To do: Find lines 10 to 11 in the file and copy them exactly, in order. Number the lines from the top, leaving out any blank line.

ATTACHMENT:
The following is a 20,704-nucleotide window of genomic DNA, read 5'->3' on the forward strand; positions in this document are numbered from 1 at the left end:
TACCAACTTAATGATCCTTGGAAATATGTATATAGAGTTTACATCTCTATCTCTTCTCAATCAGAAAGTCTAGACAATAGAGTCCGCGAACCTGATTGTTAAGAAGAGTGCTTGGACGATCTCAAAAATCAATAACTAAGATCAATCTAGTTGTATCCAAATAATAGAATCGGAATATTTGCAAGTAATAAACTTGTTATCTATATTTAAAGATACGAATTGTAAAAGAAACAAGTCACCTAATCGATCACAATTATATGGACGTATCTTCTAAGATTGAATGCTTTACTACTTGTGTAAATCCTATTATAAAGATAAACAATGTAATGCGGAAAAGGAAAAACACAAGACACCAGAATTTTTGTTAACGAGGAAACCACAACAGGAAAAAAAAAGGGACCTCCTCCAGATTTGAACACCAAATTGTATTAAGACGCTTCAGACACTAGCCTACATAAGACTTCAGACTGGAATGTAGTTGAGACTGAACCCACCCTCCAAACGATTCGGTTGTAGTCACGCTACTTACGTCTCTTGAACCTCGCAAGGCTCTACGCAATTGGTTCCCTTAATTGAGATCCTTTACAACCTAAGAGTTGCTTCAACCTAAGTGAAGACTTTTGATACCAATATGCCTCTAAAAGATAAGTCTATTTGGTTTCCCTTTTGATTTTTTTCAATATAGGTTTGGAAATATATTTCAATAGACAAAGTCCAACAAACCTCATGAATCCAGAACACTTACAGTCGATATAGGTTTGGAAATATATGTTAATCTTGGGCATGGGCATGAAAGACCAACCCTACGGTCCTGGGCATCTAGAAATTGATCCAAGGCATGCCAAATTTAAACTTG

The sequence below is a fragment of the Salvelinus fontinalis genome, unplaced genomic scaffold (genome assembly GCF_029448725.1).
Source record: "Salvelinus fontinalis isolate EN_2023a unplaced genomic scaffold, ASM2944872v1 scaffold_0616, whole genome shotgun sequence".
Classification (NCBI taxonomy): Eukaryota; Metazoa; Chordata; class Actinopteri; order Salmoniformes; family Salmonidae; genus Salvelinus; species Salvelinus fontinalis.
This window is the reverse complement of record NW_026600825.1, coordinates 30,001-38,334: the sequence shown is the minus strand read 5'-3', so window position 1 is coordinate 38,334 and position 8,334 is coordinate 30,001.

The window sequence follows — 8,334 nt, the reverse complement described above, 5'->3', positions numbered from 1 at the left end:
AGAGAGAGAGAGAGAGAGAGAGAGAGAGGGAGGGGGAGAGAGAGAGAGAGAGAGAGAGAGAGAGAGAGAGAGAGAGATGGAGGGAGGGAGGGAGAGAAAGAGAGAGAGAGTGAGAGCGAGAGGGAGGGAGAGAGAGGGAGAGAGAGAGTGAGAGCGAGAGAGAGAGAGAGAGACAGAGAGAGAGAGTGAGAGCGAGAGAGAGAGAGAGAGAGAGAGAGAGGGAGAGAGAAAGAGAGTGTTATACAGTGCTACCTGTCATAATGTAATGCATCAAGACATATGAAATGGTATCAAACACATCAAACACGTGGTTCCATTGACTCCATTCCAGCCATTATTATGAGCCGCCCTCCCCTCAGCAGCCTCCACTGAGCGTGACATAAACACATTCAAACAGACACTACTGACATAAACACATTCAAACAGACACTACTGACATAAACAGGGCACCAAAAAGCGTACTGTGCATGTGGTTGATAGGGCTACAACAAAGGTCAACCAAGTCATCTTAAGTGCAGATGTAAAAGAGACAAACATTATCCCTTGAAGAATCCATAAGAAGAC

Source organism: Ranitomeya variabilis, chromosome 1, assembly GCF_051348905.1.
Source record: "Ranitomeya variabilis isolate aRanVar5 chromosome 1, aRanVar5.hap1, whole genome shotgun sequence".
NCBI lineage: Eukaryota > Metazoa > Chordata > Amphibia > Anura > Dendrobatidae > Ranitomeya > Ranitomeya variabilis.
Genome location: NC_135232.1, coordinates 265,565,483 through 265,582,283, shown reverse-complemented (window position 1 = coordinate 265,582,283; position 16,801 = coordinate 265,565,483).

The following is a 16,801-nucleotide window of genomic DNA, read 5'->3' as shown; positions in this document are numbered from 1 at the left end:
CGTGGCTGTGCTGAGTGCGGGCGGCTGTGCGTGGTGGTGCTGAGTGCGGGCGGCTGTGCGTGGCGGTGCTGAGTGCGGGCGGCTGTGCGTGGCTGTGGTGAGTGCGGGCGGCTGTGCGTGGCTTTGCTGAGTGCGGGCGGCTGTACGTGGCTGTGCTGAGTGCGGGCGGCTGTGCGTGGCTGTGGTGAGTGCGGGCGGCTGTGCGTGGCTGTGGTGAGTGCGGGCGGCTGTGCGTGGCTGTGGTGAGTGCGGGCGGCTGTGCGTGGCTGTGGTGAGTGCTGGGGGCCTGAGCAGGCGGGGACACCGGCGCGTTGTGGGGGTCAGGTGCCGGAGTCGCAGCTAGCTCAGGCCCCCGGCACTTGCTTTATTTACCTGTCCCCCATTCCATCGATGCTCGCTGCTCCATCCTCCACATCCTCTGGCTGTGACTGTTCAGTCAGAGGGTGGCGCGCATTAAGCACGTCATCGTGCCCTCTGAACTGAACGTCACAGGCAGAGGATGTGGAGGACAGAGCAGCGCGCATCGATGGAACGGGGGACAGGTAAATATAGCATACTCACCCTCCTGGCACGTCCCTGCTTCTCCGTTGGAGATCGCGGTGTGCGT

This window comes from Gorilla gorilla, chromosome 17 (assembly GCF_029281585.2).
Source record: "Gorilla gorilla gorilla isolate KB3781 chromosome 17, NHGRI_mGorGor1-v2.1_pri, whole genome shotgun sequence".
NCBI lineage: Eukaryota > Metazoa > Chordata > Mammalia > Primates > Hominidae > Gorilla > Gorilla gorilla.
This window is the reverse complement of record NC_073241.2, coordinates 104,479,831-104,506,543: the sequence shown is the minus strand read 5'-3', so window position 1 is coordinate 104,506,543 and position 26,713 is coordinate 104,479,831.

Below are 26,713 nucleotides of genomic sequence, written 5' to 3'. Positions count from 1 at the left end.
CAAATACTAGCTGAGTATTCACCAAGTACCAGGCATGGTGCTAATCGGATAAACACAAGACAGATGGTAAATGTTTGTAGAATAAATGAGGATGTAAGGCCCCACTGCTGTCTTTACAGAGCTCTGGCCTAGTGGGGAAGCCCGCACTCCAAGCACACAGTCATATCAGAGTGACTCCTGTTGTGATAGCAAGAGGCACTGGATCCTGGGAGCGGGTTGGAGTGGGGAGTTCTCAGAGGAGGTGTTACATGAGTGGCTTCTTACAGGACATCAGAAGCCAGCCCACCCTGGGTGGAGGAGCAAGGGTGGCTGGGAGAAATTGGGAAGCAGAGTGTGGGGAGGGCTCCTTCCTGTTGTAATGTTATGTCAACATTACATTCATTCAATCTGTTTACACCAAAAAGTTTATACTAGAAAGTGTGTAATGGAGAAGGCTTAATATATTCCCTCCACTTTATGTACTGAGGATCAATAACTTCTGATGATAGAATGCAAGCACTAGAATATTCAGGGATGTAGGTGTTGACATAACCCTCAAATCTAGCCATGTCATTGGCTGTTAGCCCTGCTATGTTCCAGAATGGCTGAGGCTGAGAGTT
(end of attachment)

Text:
Source record: "Ranitomeya variabilis isolate aRanVar5 chromosome 1, aRanVar5.hap1, whole genome shotgun sequence".
NCBI lineage: Eukaryota > Metazoa > Chordata > Amphibia > Anura > Dendrobatidae > Ranitomeya > Ranitomeya variabilis.